Saïd Namouh thought his apartment in Trois-Rivières, Québec was an ideal location to plot jihad, far from the prying eyes of anti-terrorism investigators. But the Internet that allowed him to spread hatred from the boondocks also proved his undoing. The 36-year-old Moroccan was convicted of four terrorism charges.
Quebec Court Judge Claude Leblond ruled that far from simply exercising free speech, as the defense had argued, Namouh participated with “zeal and enthusiasm” in the planning of terrorist acts and the distribution of jihadist propaganda. The man described in court as a “spokesman for al-Qaeda” was found guilty of conspiring to commit a bomb attack in Europe, attempting to extort the governments of Austria and Germany with video threats, participating in a terrorist group and aiding a terrorist activity. He faces a maximum sentence of life in prison.
Namouh, who moved to Canada in 2003 after marrying a Quebec woman, was on the verge of leaving Canada when he was arrested. Online conversations showed he was headed for Egypt to meet with co-conspirators in a plot to carry out a terrorist bombing at an unknown location in Europe.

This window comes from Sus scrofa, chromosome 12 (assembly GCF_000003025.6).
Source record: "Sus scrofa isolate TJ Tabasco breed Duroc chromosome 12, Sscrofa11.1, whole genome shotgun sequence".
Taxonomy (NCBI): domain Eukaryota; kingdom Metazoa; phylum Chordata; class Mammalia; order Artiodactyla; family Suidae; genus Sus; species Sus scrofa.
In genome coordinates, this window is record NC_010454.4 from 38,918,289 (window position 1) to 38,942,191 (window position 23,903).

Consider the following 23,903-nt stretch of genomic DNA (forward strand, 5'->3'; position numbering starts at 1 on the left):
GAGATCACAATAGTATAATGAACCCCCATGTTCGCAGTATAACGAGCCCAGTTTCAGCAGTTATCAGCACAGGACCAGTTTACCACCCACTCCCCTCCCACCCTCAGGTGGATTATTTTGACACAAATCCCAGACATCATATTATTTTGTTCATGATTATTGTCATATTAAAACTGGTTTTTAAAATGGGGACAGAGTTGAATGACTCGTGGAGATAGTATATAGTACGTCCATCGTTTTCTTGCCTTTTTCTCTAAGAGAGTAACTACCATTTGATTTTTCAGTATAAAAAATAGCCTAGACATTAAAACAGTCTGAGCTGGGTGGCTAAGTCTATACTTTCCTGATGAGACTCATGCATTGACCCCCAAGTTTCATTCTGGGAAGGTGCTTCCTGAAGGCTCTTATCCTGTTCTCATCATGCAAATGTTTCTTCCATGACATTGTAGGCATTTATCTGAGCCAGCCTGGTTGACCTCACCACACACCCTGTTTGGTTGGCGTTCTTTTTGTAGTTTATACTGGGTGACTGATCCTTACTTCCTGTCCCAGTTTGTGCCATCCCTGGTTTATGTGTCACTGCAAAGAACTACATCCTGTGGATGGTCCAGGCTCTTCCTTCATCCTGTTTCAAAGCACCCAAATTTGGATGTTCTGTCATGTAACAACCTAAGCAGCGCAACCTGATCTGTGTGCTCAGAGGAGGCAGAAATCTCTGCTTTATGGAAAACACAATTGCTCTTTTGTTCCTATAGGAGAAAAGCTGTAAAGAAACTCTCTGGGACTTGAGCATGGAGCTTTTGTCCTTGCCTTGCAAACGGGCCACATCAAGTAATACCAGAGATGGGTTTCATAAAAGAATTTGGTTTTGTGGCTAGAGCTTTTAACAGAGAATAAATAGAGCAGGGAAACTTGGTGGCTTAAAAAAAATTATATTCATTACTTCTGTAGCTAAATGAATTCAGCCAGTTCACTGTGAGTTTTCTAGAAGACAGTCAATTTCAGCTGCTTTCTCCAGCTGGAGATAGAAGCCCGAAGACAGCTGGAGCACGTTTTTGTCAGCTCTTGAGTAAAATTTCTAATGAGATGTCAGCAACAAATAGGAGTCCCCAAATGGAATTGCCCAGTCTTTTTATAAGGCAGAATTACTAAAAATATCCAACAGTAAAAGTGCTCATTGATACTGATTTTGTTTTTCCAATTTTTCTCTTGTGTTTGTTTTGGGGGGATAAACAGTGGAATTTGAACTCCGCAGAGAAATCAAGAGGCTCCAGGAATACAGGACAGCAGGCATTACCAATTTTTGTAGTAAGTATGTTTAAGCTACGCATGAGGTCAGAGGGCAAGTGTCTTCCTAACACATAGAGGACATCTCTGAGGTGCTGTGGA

As his native France cooled in recent years to his increasingly publicly strident criticism of Jews, the French comic Dieudonne M’bala M’bala has been able to count on Quebec for a soft landing. He has been the toast of French-language comedy festivals in the province and in 2008 chose to debut his latest show in Montreal. “Dieudonne: the clown isn’t funny anymore,” read a headline in Saturday’s Le Devoir. A senior aide to French President Nicolas Sarkozy last week mused about having Dieudonne’s party and its “overtly anti-Semitic manifesto” barred from running in the election. Dieudonne is also facing legal action under French hate-speech law for a show in December 2008 in which he brought on stage notorious French Holocaust denier Robert Faurisson and awarded him a prize for “unrespectability.”